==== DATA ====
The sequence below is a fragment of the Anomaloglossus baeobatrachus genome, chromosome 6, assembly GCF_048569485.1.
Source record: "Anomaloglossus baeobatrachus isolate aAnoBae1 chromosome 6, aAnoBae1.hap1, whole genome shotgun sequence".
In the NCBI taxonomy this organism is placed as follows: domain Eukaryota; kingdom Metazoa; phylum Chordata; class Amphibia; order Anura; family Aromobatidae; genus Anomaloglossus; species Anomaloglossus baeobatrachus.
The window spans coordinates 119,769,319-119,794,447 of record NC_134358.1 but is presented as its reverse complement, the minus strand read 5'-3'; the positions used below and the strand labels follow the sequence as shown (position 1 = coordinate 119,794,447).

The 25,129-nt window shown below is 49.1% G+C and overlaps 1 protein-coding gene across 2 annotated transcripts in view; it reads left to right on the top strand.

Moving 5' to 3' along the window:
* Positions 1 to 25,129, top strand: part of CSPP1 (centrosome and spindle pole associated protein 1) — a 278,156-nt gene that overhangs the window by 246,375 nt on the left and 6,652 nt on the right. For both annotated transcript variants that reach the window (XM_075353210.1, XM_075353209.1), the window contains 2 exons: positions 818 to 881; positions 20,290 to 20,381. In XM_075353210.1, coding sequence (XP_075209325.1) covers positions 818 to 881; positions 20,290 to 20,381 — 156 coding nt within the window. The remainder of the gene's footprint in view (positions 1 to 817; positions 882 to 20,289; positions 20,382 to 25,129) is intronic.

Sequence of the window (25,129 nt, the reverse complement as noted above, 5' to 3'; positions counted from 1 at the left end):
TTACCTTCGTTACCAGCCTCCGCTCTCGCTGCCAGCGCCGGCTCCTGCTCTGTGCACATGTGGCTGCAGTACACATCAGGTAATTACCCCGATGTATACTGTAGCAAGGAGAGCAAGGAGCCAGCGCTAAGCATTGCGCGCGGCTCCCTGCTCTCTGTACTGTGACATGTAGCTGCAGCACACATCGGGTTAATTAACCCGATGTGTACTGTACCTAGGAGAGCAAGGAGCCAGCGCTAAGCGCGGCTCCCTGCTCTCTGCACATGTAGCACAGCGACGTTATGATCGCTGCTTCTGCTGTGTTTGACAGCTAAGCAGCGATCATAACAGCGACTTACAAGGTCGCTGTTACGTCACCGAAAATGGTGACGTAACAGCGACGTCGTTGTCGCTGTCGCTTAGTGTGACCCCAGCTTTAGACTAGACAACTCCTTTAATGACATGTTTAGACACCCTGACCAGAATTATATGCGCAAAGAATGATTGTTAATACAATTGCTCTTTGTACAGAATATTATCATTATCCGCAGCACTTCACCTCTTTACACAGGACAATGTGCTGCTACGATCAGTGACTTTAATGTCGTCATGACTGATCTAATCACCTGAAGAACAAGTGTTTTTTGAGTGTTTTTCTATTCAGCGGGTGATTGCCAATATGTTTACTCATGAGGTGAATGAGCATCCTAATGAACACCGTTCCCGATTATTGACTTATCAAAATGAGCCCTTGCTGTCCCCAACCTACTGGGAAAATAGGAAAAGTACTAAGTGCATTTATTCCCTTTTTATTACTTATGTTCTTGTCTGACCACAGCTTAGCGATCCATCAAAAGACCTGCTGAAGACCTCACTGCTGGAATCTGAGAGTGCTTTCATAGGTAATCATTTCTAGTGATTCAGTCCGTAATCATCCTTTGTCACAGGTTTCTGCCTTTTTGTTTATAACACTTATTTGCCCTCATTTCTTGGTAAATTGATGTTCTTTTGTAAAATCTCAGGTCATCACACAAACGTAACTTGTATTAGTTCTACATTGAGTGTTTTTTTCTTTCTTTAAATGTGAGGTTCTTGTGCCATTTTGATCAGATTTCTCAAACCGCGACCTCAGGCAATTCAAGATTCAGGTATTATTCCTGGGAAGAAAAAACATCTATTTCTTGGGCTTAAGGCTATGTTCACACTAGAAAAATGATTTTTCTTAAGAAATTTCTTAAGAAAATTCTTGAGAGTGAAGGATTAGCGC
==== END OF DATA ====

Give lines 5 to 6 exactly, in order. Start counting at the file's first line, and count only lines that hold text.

The 25,129-nt window shown below is 49.1% G+C and overlaps 1 protein-coding gene across 2 annotated transcripts in view; it reads left to right on the top strand.

Moving 5' to 3' along the window: